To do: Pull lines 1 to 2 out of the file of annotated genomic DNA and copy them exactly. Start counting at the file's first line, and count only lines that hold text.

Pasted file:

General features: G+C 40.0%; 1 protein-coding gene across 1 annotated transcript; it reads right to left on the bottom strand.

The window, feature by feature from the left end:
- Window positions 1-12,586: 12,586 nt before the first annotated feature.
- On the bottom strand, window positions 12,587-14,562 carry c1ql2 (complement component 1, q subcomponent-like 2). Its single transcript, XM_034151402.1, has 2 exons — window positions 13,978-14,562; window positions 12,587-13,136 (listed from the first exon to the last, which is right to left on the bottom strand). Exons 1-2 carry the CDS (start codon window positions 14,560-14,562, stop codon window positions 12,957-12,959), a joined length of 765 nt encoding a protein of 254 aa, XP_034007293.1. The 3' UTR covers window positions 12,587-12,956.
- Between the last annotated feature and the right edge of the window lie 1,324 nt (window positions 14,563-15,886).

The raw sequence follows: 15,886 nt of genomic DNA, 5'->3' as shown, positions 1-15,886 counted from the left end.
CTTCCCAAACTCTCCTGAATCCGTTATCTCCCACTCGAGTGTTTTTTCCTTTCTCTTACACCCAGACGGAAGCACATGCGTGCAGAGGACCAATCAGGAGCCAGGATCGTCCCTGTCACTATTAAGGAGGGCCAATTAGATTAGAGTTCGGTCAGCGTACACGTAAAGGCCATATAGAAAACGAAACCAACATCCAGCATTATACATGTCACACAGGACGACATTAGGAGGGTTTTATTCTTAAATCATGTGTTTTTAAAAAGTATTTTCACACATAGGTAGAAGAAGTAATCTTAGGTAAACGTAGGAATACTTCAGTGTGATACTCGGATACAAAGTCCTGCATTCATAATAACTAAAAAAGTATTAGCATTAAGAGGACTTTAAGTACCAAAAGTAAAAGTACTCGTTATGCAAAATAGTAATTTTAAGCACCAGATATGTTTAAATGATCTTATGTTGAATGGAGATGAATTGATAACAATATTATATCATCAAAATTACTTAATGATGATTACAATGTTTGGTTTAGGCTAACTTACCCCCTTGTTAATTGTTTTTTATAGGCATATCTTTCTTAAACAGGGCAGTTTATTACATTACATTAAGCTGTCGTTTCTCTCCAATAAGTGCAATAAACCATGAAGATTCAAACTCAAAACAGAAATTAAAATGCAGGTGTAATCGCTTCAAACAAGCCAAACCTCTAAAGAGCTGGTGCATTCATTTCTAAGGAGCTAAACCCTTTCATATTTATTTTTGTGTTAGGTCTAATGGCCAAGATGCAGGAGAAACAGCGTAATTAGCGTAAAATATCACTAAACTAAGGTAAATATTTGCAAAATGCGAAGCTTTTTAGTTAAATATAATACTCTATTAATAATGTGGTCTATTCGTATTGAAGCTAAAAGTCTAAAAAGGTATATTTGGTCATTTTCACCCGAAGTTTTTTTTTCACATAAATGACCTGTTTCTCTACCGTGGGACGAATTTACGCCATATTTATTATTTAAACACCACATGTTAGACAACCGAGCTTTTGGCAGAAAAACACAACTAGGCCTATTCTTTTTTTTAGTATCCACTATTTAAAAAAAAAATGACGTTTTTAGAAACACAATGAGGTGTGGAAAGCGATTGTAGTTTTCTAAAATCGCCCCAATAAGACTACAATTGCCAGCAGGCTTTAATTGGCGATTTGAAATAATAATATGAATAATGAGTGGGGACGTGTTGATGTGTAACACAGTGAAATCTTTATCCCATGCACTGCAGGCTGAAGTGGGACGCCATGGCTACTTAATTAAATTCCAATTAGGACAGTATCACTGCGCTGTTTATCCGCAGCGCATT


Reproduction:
General features: G+C 40.0%; 1 protein-coding gene across 1 annotated transcript; it reads right to left on the bottom strand.

The window, feature by feature from the left end: